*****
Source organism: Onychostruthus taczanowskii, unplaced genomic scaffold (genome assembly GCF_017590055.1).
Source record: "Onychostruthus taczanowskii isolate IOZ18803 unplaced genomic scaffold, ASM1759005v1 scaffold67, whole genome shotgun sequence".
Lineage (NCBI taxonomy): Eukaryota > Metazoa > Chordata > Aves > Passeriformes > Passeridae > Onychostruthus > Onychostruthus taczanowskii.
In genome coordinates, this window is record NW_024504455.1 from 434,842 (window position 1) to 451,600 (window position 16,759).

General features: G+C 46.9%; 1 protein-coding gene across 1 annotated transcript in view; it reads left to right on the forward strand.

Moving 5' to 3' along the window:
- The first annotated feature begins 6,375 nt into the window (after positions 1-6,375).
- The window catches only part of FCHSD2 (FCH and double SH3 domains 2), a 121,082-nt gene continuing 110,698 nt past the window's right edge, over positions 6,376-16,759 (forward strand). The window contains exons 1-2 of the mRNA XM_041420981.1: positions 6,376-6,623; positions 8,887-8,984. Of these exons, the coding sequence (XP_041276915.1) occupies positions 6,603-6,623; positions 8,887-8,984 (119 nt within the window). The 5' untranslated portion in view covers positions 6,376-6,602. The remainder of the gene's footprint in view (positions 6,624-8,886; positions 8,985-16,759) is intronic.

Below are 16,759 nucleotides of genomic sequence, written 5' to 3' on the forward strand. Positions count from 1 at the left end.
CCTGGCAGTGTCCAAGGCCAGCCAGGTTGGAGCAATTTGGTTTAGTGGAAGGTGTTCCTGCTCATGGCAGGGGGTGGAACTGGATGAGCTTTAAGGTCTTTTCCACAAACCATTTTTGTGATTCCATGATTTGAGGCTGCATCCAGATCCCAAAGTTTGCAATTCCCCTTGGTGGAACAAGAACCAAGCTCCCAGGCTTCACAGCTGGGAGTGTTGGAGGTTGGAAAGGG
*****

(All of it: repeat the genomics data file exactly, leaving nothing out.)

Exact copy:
Source organism: Onychostruthus taczanowskii, unplaced genomic scaffold (genome assembly GCF_017590055.1).
Source record: "Onychostruthus taczanowskii isolate IOZ18803 unplaced genomic scaffold, ASM1759005v1 scaffold67, whole genome shotgun sequence".
Lineage (NCBI taxonomy): Eukaryota > Metazoa > Chordata > Aves > Passeriformes > Passeridae > Onychostruthus > Onychostruthus taczanowskii.
In genome coordinates, this window is record NW_024504455.1 from 434,842 (window position 1) to 451,600 (window position 16,759).

General features: G+C 46.9%; 1 protein-coding gene across 1 annotated transcript in view; it reads left to right on the forward strand.

Moving 5' to 3' along the window:
- The first annotated feature begins 6,375 nt into the window (after positions 1-6,375).
- The window catches only part of FCHSD2 (FCH and double SH3 domains 2), a 121,082-nt gene continuing 110,698 nt past the window's right edge, over positions 6,376-16,759 (forward strand). The window contains exons 1-2 of the mRNA XM_041420981.1: positions 6,376-6,623; positions 8,887-8,984. Of these exons, the coding sequence (XP_041276915.1) occupies positions 6,603-6,623; positions 8,887-8,984 (119 nt within the window). The 5' untranslated portion in view covers positions 6,376-6,602. The remainder of the gene's footprint in view (positions 6,624-8,886; positions 8,985-16,759) is intronic.

Below are 16,759 nucleotides of genomic sequence, written 5' to 3' on the forward strand. Positions count from 1 at the left end.
CCTGGCAGTGTCCAAGGCCAGCCAGGTTGGAGCAATTTGGTTTAGTGGAAGGTGTTCCTGCTCATGGCAGGGGGTGGAACTGGATGAGCTTTAAGGTCTTTTCCACAAACCATTTTTGTGATTCCATGATTTGAGGCTGCATCCAGATCCCAAAGTTTGCAATTCCCCTTGGTGGAACAAGAACCAAGCTCCCAGGCTTCACAGCTGGGAGTGTTGGAGGTTGGAAAGGG